top of page
  • Writer's picturekenneth sin


Setting The Scene

So let me guess.. over the course of 2 months, you lost about 12 kgs and you can fit into the jeans you bought 10 years ago when you were out shopping with your ex-girlfriend. Your colleagues at work noticed the difference and are saying how you are looking awesome. They ask you how you did it. You say it’s a lot of hard work in the gym. But you also mentioned this intense diet you have been doing the past 2 months where you can only start eating at 12 pm and completely stop at 8 pm. Your colleagues know what you are talking about. “IF, that’s what Jerome is on as well, he lost a lot of weight”

The group of boys nods in agreement…

Fad Up

It’s crazy to me how in 2023, there are still people engaging in some form of fad like intermittent fasting; also appearing in other guises like keto, veganism, paleo, and the infamous juice detox as popularized by countless “fitness influencers” on social media platforms.

“When you do something extreme, expect extreme results”

When you stop eating carbohydrates (taking out an entire food group) or start to only drink liquids, believe it or not, you’re bound to see something extreme happen.

If you didn’t already know, these fads work only because you end up in a caloric deficit because of such an extreme measure taken. And if you eat less than what you burn, you have to tap into your body fat storage. Think of it like you’re spending more than what you earn — you have to tap into your savings.

As a Personal Trainer, a common theme I hear in most consults is that they’ve done a fad before, and in such cases, without fail, has been always followed up with the word “rebounded”. And that’s my fucking worry.

So the question I would like to ask you, my fellow friend… Is whatever you are doing now to achieve your fitness goal sustainable?

Creature of Habit

As an ex-physicist, I would like to humbly quote Lenz Law.

The current induced in a circuit due to a CHANGE in a magnetic field is directed to OPPOSE the change in flux and to exert a mechanical force which opposes the motion

What Emil Lenz discovered also applies to human psychology. The change we introduce to our body will experience an opposing change. Can you imagine what an extreme change would do?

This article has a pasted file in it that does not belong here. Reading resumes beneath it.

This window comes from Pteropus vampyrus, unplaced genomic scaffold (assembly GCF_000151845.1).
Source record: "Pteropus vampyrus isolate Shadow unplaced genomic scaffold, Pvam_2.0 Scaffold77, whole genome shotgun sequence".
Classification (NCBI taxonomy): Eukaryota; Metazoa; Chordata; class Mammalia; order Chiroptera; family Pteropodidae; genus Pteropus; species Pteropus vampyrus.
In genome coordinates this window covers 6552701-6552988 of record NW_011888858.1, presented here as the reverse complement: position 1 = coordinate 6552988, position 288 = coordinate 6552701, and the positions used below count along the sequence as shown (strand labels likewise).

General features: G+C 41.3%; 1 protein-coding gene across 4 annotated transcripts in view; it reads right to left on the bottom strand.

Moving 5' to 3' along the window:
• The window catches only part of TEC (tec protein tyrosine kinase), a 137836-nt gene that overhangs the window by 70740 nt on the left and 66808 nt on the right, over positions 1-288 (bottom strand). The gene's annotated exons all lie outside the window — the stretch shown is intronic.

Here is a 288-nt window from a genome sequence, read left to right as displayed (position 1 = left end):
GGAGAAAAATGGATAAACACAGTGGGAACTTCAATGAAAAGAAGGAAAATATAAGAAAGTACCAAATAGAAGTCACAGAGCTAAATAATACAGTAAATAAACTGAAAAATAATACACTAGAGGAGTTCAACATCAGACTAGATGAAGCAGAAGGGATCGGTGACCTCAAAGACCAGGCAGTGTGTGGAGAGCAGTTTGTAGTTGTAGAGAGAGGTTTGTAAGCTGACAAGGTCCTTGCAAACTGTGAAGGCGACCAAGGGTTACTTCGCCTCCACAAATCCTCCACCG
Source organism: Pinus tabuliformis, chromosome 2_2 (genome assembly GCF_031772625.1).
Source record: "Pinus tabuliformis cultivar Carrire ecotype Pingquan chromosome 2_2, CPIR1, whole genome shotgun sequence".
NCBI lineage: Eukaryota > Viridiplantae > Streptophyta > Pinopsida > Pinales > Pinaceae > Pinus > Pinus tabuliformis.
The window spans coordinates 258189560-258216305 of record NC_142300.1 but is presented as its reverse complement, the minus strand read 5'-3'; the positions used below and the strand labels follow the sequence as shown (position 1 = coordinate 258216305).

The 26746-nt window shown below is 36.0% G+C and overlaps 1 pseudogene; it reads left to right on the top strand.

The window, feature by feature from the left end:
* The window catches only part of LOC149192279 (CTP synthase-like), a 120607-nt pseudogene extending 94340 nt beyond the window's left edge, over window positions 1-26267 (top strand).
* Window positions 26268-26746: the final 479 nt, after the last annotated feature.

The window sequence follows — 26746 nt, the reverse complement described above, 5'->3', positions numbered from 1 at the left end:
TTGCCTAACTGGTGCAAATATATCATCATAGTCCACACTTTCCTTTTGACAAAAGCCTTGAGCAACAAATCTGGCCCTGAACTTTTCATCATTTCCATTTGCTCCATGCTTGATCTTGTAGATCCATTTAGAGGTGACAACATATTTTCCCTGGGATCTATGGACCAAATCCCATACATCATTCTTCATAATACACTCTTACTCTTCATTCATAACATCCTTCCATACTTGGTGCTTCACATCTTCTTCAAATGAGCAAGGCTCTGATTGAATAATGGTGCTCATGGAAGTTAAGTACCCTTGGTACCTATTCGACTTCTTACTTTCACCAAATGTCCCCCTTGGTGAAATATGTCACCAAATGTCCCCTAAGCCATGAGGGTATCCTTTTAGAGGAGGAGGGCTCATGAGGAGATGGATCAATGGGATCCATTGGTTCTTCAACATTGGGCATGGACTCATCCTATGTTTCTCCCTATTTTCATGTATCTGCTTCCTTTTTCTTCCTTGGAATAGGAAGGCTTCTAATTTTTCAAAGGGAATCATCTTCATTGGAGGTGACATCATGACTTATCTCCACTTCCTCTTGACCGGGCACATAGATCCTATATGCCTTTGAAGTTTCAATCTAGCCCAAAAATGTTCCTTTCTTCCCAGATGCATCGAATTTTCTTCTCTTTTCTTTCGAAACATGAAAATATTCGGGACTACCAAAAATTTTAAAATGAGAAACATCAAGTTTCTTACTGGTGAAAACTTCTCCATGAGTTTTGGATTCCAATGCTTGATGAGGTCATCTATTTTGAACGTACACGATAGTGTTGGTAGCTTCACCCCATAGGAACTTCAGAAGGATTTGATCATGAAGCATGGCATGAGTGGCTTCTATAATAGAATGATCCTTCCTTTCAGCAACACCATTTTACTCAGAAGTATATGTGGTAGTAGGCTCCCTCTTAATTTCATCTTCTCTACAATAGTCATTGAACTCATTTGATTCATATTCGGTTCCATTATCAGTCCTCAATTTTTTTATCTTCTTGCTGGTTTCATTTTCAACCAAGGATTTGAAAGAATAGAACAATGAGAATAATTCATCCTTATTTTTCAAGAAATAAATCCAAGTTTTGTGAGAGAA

Change in some societies has led to genocides. And for the average person like you and me, if we are being truthful to ourselves, we are highly resistant to change — even if our intentions bold well. We need something smaller than change. We need something so small and infinitesimal that we could trick our body into doing so and not subconsciously complain about it to you. We need an atomic habit.

What is a habit you can build that is almost effortless but drives you toward what you want to achieve? To give you some hints…

Example 1: I want to lead a healthy lifestyle and look better in my clothing.

Habit 1: I will purchase a water bottle and carry it with me whenever I eat a meal daily.

Example 2: I want to be wealthy by age 40.

Habit 2: I will start managing my income and expenses daily.

Example 3: I want to be a people person.

Habit 3: I will start by asking the people around me “How’s your day?”.


The point is this. If you are eating like crap every day, start by eating one less crap a day, swap out for one a healthier meal, or simply just start by giving out your stash of tidbits. Your physique is the result of the lifestyle you lead. And your lifestyle is the summation of the little habits you’ve built and do daily.

If you want to make a change that sticks, START SMALL.

87 views0 comments

Recent Posts

See All


Noté 0 étoile sur 5.
Pas encore de note

Ajouter une note
bottom of page